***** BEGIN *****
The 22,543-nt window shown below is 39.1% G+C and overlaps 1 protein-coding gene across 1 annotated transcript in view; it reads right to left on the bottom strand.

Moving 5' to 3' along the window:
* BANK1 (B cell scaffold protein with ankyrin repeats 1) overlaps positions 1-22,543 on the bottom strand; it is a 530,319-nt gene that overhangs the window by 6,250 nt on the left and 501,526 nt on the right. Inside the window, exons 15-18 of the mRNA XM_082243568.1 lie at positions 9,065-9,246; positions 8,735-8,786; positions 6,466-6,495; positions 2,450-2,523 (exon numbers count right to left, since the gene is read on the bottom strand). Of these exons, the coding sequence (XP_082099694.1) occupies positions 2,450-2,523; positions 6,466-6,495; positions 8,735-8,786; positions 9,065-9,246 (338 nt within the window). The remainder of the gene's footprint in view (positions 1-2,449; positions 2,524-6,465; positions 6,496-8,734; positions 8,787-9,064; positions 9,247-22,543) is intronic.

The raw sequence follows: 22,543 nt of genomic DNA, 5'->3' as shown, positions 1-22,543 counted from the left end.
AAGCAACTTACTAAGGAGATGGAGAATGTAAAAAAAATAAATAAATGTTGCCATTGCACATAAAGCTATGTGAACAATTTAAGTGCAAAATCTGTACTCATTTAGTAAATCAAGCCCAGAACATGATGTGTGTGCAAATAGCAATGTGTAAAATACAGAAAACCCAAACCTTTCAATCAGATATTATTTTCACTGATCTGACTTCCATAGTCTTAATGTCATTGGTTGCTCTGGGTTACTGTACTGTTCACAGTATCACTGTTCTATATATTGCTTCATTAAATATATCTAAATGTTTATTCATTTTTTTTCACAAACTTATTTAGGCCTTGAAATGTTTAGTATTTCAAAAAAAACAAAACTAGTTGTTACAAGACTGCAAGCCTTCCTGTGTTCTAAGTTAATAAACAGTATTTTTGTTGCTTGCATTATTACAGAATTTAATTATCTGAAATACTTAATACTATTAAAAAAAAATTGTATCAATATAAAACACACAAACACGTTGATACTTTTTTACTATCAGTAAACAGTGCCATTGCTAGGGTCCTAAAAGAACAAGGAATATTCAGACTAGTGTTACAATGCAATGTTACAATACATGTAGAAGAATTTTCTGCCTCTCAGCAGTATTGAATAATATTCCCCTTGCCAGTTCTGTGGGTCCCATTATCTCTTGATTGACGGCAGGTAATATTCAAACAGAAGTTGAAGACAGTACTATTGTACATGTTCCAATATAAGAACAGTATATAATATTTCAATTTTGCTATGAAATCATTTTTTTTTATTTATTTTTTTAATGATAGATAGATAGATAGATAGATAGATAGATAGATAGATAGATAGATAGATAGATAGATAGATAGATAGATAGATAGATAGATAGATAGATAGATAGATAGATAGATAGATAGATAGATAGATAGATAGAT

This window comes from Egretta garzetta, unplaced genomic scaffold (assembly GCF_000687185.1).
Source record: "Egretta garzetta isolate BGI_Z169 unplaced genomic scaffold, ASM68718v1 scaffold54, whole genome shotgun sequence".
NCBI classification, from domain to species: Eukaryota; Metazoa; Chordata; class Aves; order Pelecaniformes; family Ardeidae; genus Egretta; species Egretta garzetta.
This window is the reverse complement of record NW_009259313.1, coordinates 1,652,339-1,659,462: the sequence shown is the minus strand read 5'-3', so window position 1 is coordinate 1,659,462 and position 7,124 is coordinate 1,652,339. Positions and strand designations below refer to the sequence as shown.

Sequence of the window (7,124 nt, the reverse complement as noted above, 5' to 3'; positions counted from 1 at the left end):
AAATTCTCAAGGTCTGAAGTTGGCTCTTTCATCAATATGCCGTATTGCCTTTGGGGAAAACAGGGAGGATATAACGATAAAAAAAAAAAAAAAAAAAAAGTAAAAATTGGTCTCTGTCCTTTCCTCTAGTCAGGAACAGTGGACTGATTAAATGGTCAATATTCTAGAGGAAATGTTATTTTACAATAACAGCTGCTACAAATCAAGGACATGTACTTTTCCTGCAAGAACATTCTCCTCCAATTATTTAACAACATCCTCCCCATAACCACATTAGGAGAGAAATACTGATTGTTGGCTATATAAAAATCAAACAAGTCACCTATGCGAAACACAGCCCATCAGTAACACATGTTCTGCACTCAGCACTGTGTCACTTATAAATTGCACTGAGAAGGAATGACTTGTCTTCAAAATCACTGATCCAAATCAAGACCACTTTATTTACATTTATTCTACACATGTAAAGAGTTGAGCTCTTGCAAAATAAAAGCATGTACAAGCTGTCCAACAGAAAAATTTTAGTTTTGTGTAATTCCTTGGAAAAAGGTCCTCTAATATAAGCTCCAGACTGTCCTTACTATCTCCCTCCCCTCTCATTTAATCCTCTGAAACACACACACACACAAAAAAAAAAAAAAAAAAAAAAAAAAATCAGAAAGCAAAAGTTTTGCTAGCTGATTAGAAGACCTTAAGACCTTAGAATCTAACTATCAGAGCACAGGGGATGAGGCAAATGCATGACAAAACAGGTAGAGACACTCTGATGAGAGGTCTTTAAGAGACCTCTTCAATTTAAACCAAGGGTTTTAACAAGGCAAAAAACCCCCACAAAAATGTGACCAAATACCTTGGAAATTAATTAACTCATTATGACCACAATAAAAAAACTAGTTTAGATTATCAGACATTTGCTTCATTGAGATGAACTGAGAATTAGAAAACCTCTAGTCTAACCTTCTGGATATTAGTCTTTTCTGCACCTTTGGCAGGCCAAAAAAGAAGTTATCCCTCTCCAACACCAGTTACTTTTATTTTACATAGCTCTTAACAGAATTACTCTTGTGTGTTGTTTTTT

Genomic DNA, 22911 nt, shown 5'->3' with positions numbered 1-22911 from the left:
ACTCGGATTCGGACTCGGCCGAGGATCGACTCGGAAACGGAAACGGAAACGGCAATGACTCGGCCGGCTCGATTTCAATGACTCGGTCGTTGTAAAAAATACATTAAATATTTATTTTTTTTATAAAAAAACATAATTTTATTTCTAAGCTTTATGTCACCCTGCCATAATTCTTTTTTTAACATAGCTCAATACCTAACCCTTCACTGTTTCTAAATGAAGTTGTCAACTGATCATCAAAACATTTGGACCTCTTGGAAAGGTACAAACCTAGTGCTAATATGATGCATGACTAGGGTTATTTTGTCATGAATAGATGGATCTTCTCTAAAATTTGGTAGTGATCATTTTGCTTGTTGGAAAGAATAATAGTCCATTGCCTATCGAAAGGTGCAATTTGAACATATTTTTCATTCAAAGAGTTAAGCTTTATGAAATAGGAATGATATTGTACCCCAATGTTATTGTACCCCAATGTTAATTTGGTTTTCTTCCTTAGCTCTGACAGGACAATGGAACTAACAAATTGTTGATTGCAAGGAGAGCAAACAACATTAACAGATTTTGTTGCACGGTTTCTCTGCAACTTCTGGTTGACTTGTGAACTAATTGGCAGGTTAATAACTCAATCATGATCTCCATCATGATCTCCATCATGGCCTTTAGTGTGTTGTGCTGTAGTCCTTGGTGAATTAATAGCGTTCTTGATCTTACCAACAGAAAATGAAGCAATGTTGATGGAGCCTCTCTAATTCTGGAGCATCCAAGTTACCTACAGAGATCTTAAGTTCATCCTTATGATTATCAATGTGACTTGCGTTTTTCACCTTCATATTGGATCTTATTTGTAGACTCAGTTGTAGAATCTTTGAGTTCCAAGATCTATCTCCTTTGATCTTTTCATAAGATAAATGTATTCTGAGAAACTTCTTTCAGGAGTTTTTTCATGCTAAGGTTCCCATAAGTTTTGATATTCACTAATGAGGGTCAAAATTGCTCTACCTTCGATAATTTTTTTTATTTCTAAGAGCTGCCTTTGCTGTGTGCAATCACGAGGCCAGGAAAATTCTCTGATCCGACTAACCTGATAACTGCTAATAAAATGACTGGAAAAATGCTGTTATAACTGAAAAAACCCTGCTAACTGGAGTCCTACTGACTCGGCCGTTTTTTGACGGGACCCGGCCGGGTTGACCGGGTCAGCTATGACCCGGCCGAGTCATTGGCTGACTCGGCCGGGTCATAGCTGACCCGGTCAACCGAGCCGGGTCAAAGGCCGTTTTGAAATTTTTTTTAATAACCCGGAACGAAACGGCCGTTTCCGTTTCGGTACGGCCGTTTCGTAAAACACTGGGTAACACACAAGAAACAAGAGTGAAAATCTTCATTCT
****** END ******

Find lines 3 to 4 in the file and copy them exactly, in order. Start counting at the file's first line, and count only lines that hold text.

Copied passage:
* BANK1 (B cell scaffold protein with ankyrin repeats 1) overlaps positions 1-22,543 on the bottom strand; it is a 530,319-nt gene that overhangs the window by 6,250 nt on the left and 501,526 nt on the right. Inside the window, exons 15-18 of the mRNA XM_082243568.1 lie at positions 9,065-9,246; positions 8,735-8,786; positions 6,466-6,495; positions 2,450-2,523 (exon numbers count right to left, since the gene is read on the bottom strand). Of these exons, the coding sequence (XP_082099694.1) occupies positions 2,450-2,523; positions 6,466-6,495; positions 8,735-8,786; positions 9,065-9,246 (338 nt within the window). The remainder of the gene's footprint in view (positions 1-2,449; positions 2,524-6,465; positions 6,496-8,734; positions 8,787-9,064; positions 9,247-22,543) is intronic.

The raw sequence follows: 22,543 nt of genomic DNA, 5'->3' as shown, positions 1-22,543 counted from the left end.